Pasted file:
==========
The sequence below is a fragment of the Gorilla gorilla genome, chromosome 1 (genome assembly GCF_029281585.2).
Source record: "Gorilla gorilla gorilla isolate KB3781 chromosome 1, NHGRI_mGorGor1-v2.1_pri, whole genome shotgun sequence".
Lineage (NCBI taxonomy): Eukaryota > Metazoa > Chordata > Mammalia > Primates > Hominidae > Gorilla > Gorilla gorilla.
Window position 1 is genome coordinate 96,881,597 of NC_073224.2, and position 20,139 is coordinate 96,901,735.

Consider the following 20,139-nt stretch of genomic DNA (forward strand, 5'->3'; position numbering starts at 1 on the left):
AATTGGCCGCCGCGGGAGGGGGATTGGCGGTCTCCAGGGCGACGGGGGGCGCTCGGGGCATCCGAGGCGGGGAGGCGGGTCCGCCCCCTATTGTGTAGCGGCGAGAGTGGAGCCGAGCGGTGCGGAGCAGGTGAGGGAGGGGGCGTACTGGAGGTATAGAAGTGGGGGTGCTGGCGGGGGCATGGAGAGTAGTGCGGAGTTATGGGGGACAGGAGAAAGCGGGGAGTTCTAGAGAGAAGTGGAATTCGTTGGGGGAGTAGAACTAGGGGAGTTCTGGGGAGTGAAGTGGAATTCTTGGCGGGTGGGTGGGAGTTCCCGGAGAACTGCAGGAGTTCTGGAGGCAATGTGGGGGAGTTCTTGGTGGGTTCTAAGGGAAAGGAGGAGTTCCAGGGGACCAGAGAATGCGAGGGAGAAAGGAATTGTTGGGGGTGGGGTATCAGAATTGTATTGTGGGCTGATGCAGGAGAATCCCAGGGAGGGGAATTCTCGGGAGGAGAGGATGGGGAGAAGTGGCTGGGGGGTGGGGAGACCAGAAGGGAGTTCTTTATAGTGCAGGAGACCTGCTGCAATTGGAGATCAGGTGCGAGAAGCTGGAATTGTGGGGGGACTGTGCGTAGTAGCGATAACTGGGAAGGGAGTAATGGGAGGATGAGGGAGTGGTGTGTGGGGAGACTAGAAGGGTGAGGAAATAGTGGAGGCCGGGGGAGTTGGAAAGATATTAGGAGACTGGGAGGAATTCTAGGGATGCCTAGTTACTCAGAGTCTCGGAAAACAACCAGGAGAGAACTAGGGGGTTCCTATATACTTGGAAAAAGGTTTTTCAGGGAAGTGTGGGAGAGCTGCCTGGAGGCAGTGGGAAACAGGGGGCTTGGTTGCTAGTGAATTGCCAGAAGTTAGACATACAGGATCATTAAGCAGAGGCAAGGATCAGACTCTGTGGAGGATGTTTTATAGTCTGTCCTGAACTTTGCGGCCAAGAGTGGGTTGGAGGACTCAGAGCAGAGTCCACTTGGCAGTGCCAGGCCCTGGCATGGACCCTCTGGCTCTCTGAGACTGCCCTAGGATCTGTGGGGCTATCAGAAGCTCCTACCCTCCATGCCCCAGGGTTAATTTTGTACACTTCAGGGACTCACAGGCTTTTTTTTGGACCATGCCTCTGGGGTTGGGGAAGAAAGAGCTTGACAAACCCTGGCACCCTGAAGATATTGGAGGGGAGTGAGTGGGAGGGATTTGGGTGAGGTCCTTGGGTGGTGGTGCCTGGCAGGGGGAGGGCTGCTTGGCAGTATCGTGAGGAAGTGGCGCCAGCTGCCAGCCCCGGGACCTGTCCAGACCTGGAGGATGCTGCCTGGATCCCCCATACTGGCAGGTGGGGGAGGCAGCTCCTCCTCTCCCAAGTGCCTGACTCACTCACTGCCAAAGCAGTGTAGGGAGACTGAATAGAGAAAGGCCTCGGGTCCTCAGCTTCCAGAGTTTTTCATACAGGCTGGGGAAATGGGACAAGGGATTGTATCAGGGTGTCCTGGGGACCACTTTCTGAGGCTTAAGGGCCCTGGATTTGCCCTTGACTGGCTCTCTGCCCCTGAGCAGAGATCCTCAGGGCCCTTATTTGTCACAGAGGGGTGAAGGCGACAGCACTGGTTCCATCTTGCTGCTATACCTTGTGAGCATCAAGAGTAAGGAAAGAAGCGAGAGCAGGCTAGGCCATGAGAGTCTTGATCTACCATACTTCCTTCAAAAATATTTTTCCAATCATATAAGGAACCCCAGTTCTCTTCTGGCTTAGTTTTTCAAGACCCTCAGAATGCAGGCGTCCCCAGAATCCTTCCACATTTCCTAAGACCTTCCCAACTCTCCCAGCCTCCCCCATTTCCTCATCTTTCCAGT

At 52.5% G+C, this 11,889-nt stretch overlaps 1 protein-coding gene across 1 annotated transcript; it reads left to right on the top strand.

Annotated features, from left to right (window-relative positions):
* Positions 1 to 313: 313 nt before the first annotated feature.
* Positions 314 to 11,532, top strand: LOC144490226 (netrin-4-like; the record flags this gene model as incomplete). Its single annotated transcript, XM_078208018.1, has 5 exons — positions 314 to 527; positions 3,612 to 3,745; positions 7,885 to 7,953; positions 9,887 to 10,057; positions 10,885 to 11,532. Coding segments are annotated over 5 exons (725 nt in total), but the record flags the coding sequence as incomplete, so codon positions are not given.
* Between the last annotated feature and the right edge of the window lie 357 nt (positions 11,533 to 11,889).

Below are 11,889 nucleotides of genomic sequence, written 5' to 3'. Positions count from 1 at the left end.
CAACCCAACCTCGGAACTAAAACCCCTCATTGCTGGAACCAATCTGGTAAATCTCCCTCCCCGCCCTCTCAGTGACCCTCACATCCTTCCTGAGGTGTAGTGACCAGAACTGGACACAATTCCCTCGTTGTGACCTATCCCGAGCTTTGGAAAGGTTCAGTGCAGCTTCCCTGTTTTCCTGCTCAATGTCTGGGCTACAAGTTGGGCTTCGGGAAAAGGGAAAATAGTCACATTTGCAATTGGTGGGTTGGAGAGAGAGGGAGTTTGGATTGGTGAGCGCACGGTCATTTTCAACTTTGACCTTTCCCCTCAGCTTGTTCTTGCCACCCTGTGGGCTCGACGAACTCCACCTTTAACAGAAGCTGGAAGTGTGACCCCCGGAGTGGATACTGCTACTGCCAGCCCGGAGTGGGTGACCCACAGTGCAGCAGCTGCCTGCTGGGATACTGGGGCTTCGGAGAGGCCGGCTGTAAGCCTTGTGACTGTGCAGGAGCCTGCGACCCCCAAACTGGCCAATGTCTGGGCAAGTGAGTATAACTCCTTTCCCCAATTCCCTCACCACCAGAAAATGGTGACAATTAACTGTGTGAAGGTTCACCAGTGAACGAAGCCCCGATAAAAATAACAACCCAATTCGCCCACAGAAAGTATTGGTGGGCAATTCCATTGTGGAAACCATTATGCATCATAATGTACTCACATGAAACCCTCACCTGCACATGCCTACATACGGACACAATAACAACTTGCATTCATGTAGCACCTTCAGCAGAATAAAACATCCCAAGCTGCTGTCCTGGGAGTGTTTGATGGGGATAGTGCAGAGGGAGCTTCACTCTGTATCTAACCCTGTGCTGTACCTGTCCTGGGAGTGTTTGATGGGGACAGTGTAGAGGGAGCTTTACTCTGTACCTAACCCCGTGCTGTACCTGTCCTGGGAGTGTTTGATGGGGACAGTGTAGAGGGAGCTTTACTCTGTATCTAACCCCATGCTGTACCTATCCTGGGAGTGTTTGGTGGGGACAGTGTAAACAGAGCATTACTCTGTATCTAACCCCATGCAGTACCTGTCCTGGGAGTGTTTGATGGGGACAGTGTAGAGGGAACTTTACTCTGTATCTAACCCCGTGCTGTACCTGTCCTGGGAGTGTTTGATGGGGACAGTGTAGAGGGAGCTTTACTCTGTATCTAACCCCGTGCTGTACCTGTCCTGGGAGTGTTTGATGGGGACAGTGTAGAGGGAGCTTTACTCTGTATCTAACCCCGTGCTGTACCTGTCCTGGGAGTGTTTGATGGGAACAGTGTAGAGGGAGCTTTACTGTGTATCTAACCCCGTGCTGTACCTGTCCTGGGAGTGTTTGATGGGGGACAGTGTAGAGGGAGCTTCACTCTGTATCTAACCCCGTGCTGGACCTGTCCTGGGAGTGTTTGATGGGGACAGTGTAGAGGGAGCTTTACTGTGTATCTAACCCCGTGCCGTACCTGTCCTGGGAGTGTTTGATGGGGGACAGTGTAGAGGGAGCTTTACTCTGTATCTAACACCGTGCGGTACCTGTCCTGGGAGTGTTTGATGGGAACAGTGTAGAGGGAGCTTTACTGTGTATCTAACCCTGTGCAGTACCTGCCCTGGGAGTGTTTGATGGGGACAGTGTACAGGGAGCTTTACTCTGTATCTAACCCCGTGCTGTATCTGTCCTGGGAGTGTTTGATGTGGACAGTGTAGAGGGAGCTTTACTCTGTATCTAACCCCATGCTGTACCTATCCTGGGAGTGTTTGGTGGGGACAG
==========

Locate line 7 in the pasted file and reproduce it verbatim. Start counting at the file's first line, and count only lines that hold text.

At 52.5% G+C, this 11,889-nt stretch overlaps 1 protein-coding gene across 1 annotated transcript; it reads left to right on the top strand.